A client picks up a delivery from an autonomous robot called Starship delivering groceries from a nearby Co-op supermarket in Milton Keynes. AFP/Daniel Leal-Olivas
MILTON KEYNES - It's famous for its roundabouts and statues of concrete cows. But the English town of Milton Keynes now has another claim to fame -- a trundling army of shopping delivery robots.
Numbers have grown to 200 in Milton Keynes and nearby Northampton, which introduced the service in 2020, with plans for as many as 500 to be in action in five more places across the country.
According to the robots' operators, the squat white machines came into their own when Britain locked down last year as coronavirus hit the country.
"Everyone was so in need of contactless delivery during the pandemic," Andrew Curtis, head of UK operations at Starship Technologies, told AFP.
The US company, which has quadrupled its deliveries in the UK, now makes 1,000 deliveries a day.
The company has signed a new agreement with longstanding partner the Co-op Group's chain of supermarkets, to provide 300 new robots by the end of the year and triple deliveries.
In front of one of the retailer's shops in Milton Keynes, which was the first to use the delivery machines in 2018, a dozen robots are ready and waiting.
Fitted with cameras, sensors and a loud alarm if needed, the robots -- first created in 2014 by the two founders of Skype -- are 99 percent autonomous.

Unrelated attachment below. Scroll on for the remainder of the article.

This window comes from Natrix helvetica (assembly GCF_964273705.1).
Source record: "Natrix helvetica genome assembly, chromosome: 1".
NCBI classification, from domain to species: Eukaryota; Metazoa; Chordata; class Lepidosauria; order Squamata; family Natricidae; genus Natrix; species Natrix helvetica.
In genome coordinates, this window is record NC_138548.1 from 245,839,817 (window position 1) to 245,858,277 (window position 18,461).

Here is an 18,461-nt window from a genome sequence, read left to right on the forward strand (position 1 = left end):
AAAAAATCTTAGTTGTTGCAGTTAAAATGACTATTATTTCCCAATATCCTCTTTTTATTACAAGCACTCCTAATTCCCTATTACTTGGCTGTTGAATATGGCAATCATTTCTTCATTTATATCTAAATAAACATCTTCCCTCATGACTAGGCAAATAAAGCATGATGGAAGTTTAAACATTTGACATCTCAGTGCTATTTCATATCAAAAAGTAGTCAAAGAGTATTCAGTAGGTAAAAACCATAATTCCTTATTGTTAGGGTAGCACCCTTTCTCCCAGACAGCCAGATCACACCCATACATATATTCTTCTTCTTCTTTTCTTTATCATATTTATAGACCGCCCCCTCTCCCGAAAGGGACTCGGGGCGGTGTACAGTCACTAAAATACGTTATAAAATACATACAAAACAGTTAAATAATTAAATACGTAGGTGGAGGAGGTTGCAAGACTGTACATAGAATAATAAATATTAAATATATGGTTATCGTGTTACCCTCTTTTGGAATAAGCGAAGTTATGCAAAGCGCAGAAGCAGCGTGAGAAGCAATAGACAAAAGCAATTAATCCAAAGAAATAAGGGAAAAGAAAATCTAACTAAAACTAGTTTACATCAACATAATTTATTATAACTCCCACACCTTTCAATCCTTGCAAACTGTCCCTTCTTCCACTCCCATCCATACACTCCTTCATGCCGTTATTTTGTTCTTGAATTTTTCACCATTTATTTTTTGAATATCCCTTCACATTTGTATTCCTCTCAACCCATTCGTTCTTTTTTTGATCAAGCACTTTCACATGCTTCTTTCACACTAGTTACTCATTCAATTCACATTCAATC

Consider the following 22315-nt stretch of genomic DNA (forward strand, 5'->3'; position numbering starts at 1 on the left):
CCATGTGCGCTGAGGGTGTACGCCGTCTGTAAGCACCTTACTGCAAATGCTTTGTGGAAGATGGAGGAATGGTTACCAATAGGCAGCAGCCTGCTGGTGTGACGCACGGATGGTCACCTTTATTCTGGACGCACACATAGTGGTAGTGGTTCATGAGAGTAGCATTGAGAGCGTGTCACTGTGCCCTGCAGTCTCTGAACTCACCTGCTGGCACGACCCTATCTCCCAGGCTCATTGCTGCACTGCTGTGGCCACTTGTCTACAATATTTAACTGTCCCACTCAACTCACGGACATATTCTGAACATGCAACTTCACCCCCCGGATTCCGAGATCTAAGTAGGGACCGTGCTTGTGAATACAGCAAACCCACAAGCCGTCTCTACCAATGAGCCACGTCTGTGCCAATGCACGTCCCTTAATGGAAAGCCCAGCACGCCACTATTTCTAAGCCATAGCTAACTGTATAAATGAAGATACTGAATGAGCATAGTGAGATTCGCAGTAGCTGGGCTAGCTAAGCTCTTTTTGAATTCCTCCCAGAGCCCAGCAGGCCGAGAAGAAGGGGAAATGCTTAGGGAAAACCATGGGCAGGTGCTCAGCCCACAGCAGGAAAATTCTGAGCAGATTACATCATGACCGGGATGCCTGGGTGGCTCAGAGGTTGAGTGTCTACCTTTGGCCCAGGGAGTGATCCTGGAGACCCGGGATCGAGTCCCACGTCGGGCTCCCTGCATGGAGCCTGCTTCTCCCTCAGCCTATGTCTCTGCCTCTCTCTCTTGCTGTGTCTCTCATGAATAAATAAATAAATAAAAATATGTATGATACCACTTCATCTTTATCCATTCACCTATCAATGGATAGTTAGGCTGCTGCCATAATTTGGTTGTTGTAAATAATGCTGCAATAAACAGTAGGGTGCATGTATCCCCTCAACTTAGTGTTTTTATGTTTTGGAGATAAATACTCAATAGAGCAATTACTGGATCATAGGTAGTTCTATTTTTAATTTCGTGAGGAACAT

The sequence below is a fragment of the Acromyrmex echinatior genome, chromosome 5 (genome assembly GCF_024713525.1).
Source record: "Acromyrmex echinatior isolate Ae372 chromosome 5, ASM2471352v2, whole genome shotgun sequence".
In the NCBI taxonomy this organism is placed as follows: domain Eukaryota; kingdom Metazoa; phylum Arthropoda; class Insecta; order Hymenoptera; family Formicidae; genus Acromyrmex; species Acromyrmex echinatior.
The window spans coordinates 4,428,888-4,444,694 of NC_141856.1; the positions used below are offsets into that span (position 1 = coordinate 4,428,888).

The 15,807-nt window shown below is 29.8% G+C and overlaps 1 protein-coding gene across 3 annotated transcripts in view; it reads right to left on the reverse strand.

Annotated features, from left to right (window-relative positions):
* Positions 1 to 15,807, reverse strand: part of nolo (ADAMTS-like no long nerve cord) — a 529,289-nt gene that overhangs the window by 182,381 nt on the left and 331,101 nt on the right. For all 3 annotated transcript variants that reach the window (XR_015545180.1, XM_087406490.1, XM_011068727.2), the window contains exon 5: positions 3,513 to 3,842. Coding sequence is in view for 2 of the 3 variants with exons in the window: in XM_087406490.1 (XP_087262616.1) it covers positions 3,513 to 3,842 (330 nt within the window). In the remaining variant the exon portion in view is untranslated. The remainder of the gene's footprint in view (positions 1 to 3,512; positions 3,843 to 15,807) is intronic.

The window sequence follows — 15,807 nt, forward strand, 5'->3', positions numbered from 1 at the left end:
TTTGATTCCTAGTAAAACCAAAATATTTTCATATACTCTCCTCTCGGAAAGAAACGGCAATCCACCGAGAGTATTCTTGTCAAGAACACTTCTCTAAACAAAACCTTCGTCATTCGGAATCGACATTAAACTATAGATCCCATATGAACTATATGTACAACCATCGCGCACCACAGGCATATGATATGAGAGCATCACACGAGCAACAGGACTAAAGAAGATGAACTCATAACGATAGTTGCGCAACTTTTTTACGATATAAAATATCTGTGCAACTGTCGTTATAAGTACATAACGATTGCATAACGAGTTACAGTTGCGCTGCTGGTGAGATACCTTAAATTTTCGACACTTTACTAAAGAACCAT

But if they become stuck, an operator can take control.
Once launched, the robot navigates the maze of footpaths that wind between Milton Keynes' red brick houses.
When the way is clear, it can reach speeds of up to 6km/h -- a little more than a reasonable walking pace.
Deliveries reach customers in less than an hour.
The Co-op said the use of the robots is environmentally friendly as well as convenient, with 70 percent of Starship's customers going without a trip in the car to a store or receiving a delivery from a fuel-powered vehicle.
Under the delivery system, the robots remain the property of Starship and orders are placed via an application they developed.
The company manages 1,000 robots, mainly in Britain and the United States but also in Estonia, Germany and Denmark.